We've told you the story of his humble beginnings, short version: a wealthy 17-year-old kid from Bombay whose eyesight doesn't meet Air Force standards is dropped off in Miami by his father with little more than the shirt on his back.
He starts as a dishwasher for Alvin Malnik's the Forge and works his way up the ranks of the South Florida restaurant industry to become a certified executive chef.
To his family, he's still just a cook, a lowly profession. So he becomes the Sidewalk Chef, embraces his calling, and sets out on a quest to earn his father's respect.
Here's the latest development in the saga:
Beginning in March, Chef Shashank will teach a class at the Miami-Dade Wolfson Campus's brand-new culinary center in the School of Community Education. The class is called Cooking Under Fire. Click here for details.
"It's not going to be like a conventional class. I call it 'interactive teaching,' where I'm learning from the students as I teach them.
"It's all about experimenting.
"I'm not perfect; I make mistakes too. It's how you adjust that counts. Sometimes you make some really weird stuff and people love it.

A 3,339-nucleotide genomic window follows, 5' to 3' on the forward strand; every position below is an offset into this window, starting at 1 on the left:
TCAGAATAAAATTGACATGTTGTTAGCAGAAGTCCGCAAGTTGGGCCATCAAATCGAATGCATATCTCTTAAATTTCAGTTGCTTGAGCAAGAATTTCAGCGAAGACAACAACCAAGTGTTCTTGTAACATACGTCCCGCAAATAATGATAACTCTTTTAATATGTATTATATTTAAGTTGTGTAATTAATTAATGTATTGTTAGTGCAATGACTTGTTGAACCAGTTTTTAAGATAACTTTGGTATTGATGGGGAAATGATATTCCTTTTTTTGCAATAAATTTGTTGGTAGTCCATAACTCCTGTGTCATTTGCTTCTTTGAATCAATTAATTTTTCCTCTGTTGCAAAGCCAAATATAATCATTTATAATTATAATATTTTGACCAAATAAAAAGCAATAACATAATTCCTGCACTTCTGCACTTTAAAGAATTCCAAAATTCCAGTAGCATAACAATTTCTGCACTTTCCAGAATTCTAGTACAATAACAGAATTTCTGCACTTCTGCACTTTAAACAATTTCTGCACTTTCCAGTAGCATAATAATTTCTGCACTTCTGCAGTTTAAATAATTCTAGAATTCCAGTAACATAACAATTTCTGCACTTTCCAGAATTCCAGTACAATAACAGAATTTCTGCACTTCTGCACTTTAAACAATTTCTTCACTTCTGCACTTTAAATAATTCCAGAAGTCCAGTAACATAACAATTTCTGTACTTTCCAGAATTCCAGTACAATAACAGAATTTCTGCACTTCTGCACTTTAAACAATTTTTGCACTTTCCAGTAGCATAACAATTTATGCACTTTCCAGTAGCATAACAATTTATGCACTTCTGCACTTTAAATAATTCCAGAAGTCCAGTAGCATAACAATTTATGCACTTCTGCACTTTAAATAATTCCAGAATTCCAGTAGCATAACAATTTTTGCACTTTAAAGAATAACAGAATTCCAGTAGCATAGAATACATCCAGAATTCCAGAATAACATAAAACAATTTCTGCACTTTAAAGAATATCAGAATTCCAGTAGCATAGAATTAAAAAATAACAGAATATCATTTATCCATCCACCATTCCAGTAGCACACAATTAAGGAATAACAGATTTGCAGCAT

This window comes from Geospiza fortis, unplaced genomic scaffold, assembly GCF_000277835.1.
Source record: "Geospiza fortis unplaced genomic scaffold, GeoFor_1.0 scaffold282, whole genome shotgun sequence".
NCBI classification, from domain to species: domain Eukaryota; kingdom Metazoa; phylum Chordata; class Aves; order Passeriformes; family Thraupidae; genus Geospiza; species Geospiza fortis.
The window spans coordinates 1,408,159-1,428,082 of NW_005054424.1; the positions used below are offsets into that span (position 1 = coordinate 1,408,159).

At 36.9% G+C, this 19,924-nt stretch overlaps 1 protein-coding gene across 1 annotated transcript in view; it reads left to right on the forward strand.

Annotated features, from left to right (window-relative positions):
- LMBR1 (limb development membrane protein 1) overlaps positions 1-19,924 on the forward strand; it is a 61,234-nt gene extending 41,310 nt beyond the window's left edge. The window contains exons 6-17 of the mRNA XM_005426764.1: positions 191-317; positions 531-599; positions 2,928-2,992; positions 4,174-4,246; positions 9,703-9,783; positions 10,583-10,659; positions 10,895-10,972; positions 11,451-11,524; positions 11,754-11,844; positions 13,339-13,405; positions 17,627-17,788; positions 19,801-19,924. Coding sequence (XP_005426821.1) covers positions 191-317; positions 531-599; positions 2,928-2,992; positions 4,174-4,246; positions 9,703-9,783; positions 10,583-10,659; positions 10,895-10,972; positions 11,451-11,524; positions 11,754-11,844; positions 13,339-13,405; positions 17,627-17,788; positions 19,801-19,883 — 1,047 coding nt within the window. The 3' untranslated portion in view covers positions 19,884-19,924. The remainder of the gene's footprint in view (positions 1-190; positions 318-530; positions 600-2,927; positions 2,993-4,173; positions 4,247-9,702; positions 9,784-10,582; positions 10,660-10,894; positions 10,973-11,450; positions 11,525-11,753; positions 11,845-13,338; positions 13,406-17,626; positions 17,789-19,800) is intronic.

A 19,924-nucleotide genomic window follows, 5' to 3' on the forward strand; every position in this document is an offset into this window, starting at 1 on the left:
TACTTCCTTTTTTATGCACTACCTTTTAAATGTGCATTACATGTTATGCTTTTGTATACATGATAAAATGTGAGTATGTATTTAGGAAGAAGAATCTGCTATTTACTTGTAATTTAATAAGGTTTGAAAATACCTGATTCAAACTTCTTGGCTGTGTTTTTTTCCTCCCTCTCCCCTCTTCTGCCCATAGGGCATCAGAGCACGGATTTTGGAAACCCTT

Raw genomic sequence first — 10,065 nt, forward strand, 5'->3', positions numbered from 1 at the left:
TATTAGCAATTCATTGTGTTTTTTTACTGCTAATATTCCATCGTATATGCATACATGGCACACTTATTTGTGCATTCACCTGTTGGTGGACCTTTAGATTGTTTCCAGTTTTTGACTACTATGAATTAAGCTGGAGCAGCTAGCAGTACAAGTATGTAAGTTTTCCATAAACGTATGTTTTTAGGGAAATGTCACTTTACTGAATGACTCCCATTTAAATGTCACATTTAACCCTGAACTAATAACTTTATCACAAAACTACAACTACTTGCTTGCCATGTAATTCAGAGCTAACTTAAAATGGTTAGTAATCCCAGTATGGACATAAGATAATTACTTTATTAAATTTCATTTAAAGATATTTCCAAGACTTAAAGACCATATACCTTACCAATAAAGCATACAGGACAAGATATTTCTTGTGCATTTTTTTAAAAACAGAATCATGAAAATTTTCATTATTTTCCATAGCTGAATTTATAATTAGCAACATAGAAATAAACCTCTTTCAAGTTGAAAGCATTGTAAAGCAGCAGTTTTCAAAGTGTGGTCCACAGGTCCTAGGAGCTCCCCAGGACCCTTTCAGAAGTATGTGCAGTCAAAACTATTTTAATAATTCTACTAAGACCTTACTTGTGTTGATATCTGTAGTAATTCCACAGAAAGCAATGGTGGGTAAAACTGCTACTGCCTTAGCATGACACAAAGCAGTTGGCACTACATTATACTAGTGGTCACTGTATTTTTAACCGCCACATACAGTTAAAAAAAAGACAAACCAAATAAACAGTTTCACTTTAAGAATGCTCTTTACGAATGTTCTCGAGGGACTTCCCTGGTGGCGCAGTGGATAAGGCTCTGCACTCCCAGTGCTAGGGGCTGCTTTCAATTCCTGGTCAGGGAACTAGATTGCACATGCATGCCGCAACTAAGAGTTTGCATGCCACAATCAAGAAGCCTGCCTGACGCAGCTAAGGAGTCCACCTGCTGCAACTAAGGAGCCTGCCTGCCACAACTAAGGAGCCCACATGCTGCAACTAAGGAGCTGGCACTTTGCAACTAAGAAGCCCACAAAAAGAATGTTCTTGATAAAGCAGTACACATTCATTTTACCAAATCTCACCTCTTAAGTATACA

"For example, they'll learn how you can buy just a couple of things and mix and match them to create a variety of meals.
"It's like pork chop salad. I teach you how to cook pork chops, so you make five and got two left over. You chop them finely, add some olive oil, vinegar, lettuce, tomatoes, black olives.
"Because of the economy, restaurant sales are down and cookbook sales are up. That's gotta tell you something.
"Once I get this thing built up, it's gonna be wild.
"We also have the Shashank Agtey Sidewalk Chef Scholarship Fund for underprivileged students that can't afford culinary a leg up.
Charity is important. I was a foreigner. I came from India, and Miami-Dade gave me a lot, and here we are now -- wow -- such a proud moment, to be here and teach it's like my school."
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